Directed by Kenneth Branagh
It was an evening where the old met the new and pretended to like each other. The tiny foyer of The Garrick, looking and feeling as it did in 1895 when The Importance of Being Earnest opened down the road, is now guarded by security, square-jawed and muscled, perversely relishing the task of rummaging through innocent handbags. It was the same on stage, where Derek Jacobi showed a few young people how to act.
And it was a very modern beginning when a sheet fell from the programme regretting that Richard Madden, due to play Romeo, was unable to perform. Subsequent research revealed that he has a “bad ankle”. So bad is his ankle that he has left the production altogether. I can’t be alone in smelling a rat; didn’t Brian Blessed play Lear a couple of years ago twenty minutes after having a heart attack? Isn’t the tradition that actors keep their ailments to themselves and just get on with it?
Did the show work? No, there was too much bad casting and too much bad acting. Was it worth seeing? Yes, the company cared and fought, sometimes too hard, for every moment. If they had sore ankles they kept it a secret.
People who know nothing about theatre and care less know the balcony scene. Two serious, shy adolescents, alone in a garden at night, embarrassed and awkward but ardent, each equally obsessed with the other. They inhabit an enchanted, private world that can be visited, if at all, only once.
As far as I know Shakespeare never attempted this kind of scene again; his love scenes, and falling in love scenes, are anguished, unfulfilled (at the time at least), triangle-ridden, painful clashes of unrequited passion. But not here. This scene is devastatingly simple. That’s why it’s so hard.
Kenneth Branagh and Derek Jacobi
Neither actor got to the garden, nor even bought a ticket. As a dramatic event the evening died here. Lily James is mostly an assured actress; she has detail and an effortlessly rich voice. Only on the balcony did things go wrong. She spoke at a level that could be heard several streets away, never mind by the Nurse behind the curtain. Does Juliet really want everyone in the neighbourhood to know her business?
I wasn’t able to identify any effort to embrace the vulnerability required. It is possible to say “tis almost morning” without breaking stride or glancing at the sky, as she did, and make sense, except she didn’t. It was just another line. By then it seemed the actress was more concerned with getting the tiresome scene over with.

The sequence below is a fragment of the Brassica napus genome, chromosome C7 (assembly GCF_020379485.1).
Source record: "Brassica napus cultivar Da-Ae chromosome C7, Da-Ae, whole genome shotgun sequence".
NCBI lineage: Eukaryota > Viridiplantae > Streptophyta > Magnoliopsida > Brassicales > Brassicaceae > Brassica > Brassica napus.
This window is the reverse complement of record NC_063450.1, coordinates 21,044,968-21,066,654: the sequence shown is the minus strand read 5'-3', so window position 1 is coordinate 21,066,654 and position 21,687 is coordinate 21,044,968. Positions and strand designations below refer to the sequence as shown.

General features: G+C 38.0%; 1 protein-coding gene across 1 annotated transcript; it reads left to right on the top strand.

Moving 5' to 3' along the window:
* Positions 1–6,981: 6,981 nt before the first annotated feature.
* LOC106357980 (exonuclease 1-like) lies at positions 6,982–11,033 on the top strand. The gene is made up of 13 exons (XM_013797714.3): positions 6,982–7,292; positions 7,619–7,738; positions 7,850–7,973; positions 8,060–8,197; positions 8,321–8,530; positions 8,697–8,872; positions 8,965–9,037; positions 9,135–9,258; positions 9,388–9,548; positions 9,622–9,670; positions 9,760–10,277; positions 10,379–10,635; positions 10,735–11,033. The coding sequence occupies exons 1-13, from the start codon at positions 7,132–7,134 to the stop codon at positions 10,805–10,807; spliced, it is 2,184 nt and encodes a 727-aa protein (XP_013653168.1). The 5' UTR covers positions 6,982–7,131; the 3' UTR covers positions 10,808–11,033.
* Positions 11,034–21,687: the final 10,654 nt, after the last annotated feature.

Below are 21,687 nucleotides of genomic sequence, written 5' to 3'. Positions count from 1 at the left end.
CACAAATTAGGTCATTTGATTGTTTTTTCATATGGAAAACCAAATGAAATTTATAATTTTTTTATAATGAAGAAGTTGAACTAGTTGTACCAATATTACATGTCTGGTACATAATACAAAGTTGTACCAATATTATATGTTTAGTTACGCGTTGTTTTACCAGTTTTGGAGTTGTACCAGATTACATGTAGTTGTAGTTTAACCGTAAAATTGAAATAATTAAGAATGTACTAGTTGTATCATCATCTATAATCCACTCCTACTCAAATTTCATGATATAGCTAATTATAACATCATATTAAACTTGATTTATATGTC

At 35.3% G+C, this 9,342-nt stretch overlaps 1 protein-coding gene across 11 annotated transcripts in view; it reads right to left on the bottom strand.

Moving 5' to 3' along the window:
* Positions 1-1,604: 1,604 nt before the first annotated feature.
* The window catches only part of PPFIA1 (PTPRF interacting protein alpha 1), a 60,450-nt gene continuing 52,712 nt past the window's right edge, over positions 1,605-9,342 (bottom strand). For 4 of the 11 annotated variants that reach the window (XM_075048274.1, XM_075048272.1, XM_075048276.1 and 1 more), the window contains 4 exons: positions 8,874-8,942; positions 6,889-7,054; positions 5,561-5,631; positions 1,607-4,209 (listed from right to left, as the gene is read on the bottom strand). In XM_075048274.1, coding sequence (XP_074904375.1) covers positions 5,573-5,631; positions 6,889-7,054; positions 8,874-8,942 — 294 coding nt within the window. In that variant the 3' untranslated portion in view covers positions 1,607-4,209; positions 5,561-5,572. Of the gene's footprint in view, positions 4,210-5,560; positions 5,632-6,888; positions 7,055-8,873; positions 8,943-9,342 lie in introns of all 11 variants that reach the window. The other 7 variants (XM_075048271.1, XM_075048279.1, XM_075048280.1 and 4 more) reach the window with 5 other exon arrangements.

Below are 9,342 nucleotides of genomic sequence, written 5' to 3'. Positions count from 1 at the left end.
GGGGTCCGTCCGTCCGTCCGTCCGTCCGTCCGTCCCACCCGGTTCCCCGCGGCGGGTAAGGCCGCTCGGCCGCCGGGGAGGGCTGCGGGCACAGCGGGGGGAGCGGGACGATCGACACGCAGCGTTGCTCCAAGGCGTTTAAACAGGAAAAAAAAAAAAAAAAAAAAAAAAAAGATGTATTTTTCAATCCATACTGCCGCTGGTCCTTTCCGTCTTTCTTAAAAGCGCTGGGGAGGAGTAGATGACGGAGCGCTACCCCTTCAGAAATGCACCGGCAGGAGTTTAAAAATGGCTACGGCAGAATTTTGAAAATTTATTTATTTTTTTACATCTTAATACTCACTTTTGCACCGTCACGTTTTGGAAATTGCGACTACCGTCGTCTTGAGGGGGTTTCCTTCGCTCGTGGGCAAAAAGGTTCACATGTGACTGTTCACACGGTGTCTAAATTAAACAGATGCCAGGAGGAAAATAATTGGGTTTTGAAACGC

The new (and apparently fully fit) Romeo had an excellent start. He brought on the right kind of energy, listening and thus talking not reciting. Only during and after the balcony scene did he lose his way and become a photocopy of himself. Acting is like that. Each evening is a breathing animal. Once dead there is no comeback, even with two hours to go.
Never have I seen such a dreadful Nurse; a tangled, tension-riddled, inflected travesty of a simple woman. The stage was a mess when she was on it. Lady Capulet I couldn’t hear. She made noise but didn’t breathe. A brilliant female Peter. She listened; every action was a reaction. Where are the leads for this actress? I would like to see her Juliet.
Casting Derek Jacobi as Mercutio was not innovative or courageous, just daft. What needed to be testosterone-filled was instead 77 and camp. It made a nonsense of the exposition. Romeo and Benvolio, young lads up for anything, get into their best pulling gear and head off to a party on Saturday night – and take this old bloke with them?
He should have played the Friar, who was bizarrely cast as a young, anxious man. But … who cares? I suspect Jacobi, who fills every moment and makes it look simple, has never missed a performance due to a slight injury or a worse one.
Did he take the role because he felt his reputation needed adding to, or did he need the money? Why put his old bones through the stress?
I suggest he might just love acting…
His text is interpreted in a way that suits him, but it is an object lesson nevertheless. The talent is greater than the ego, though the latter may be large. When the reverse applies – perhaps to Richard Madden, who seems happy with the absurd justification for his absence, and perhaps also to Lily James, too precious to play a good scene honestly – chaos reigns.
To take a non-publicly funded Shakespeare into the West End is a marvellous, courageous thing. For nearly 50 years the State – by its financial policy – has decreed that only one company should be subsidised to produce Shakespeare and, indeed, uses this justification to refuse funding to others. As a result that company has become complacent and stale. If Romeo and Juliet is a challenge to the status quo then it is to be celebrated. I hope there is more to come.